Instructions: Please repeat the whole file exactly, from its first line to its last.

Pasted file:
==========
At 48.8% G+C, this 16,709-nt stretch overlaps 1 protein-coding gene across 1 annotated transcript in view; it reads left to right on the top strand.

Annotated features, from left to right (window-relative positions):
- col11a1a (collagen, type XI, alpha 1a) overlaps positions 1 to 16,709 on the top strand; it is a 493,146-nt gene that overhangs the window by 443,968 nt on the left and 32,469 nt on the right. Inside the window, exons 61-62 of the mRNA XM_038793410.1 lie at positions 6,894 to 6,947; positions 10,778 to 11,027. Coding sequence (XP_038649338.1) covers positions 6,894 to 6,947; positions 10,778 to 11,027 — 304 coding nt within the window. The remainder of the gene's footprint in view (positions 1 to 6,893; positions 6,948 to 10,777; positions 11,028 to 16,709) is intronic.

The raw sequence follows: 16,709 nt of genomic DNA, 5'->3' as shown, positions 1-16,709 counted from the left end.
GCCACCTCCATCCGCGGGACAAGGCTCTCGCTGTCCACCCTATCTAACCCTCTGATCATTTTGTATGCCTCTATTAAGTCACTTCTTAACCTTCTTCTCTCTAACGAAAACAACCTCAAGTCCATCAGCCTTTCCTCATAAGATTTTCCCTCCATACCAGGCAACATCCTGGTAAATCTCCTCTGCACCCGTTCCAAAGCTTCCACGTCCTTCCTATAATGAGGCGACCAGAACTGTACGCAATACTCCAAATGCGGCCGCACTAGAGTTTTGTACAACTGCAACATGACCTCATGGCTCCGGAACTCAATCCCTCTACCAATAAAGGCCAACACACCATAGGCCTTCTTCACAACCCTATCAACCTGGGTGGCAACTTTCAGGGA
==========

At 48.8% G+C, this 16,709-nt stretch overlaps 1 protein-coding gene across 1 annotated transcript in view; it reads left to right on the top strand.

Annotated features, from left to right (window-relative positions):
- col11a1a (collagen, type XI, alpha 1a) overlaps positions 1 to 16,709 on the top strand; it is a 493,146-nt gene that overhangs the window by 443,968 nt on the left and 32,469 nt on the right. Inside the window, exons 61-62 of the mRNA XM_038793410.1 lie at positions 6,894 to 6,947; positions 10,778 to 11,027. Coding sequence (XP_038649338.1) covers positions 6,894 to 6,947; positions 10,778 to 11,027 — 304 coding nt within the window. The remainder of the gene's footprint in view (positions 1 to 6,893; positions 6,948 to 10,777; positions 11,028 to 16,709) is intronic.

The raw sequence follows: 16,709 nt of genomic DNA, 5'->3' as shown, positions 1-16,709 counted from the left end.
GCCACCTCCATCCGCGGGACAAGGCTCTCGCTGTCCACCCTATCTAACCCTCTGATCATTTTGTATGCCTCTATTAAGTCACTTCTTAACCTTCTTCTCTCTAACGAAAACAACCTCAAGTCCATCAGCCTTTCCTCATAAGATTTTCCCTCCATACCAGGCAACATCCTGGTAAATCTCCTCTGCACCCGTTCCAAAGCTTCCACGTCCTTCCTATAATGAGGCGACCAGAACTGTACGCAATACTCCAAATGCGGCCGCACTAGAGTTTTGTACAACTGCAACATGACCTCATGGCTCCGGAACTCAATCCCTCTACCAATAAAGGCCAACACACCATAGGCCTTCTTCACAACCCTATCAACCTGGGTGGCAACTTTCAGGGA